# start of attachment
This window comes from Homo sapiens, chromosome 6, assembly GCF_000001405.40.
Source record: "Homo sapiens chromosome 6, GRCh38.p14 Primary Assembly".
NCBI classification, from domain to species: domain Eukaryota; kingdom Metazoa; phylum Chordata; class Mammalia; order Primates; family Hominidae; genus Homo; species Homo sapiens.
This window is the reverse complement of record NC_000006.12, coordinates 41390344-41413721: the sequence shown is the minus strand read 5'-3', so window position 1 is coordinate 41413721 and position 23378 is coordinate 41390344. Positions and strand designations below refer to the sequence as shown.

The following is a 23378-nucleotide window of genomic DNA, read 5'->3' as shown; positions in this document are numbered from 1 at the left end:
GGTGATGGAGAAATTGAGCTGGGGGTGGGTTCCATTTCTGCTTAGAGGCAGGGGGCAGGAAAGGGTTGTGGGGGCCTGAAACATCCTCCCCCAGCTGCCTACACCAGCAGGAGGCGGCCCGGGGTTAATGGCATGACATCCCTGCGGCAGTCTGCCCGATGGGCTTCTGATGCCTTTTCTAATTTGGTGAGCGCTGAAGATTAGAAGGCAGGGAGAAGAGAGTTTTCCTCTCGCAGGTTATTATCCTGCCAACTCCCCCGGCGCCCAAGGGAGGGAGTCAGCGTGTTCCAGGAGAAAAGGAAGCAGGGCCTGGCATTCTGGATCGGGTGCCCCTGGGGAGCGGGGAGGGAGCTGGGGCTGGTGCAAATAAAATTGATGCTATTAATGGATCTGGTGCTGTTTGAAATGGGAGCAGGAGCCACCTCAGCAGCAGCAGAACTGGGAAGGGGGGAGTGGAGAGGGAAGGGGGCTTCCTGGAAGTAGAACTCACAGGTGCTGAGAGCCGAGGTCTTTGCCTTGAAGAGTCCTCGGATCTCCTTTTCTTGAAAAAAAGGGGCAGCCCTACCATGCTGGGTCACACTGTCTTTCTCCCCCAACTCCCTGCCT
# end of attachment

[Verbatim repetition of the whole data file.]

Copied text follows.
This window comes from Homo sapiens, chromosome 6, assembly GCF_000001405.40.
Source record: "Homo sapiens chromosome 6, GRCh38.p14 Primary Assembly".
NCBI classification, from domain to species: domain Eukaryota; kingdom Metazoa; phylum Chordata; class Mammalia; order Primates; family Hominidae; genus Homo; species Homo sapiens.
This window is the reverse complement of record NC_000006.12, coordinates 41390344-41413721: the sequence shown is the minus strand read 5'-3', so window position 1 is coordinate 41413721 and position 23378 is coordinate 41390344. Positions and strand designations below refer to the sequence as shown.

The following is a 23378-nucleotide window of genomic DNA, read 5'->3' as shown; positions in this document are numbered from 1 at the left end:
GGTGATGGAGAAATTGAGCTGGGGGTGGGTTCCATTTCTGCTTAGAGGCAGGGGGCAGGAAAGGGTTGTGGGGGCCTGAAACATCCTCCCCCAGCTGCCTACACCAGCAGGAGGCGGCCCGGGGTTAATGGCATGACATCCCTGCGGCAGTCTGCCCGATGGGCTTCTGATGCCTTTTCTAATTTGGTGAGCGCTGAAGATTAGAAGGCAGGGAGAAGAGAGTTTTCCTCTCGCAGGTTATTATCCTGCCAACTCCCCCGGCGCCCAAGGGAGGGAGTCAGCGTGTTCCAGGAGAAAAGGAAGCAGGGCCTGGCATTCTGGATCGGGTGCCCCTGGGGAGCGGGGAGGGAGCTGGGGCTGGTGCAAATAAAATTGATGCTATTAATGGATCTGGTGCTGTTTGAAATGGGAGCAGGAGCCACCTCAGCAGCAGCAGAACTGGGAAGGGGGGAGTGGAGAGGGAAGGGGGCTTCCTGGAAGTAGAACTCACAGGTGCTGAGAGCCGAGGTCTTTGCCTTGAAGAGTCCTCGGATCTCCTTTTCTTGAAAAAAAGGGGCAGCCCTACCATGCTGGGTCACACTGTCTTTCTCCCCCAACTCCCTGCCT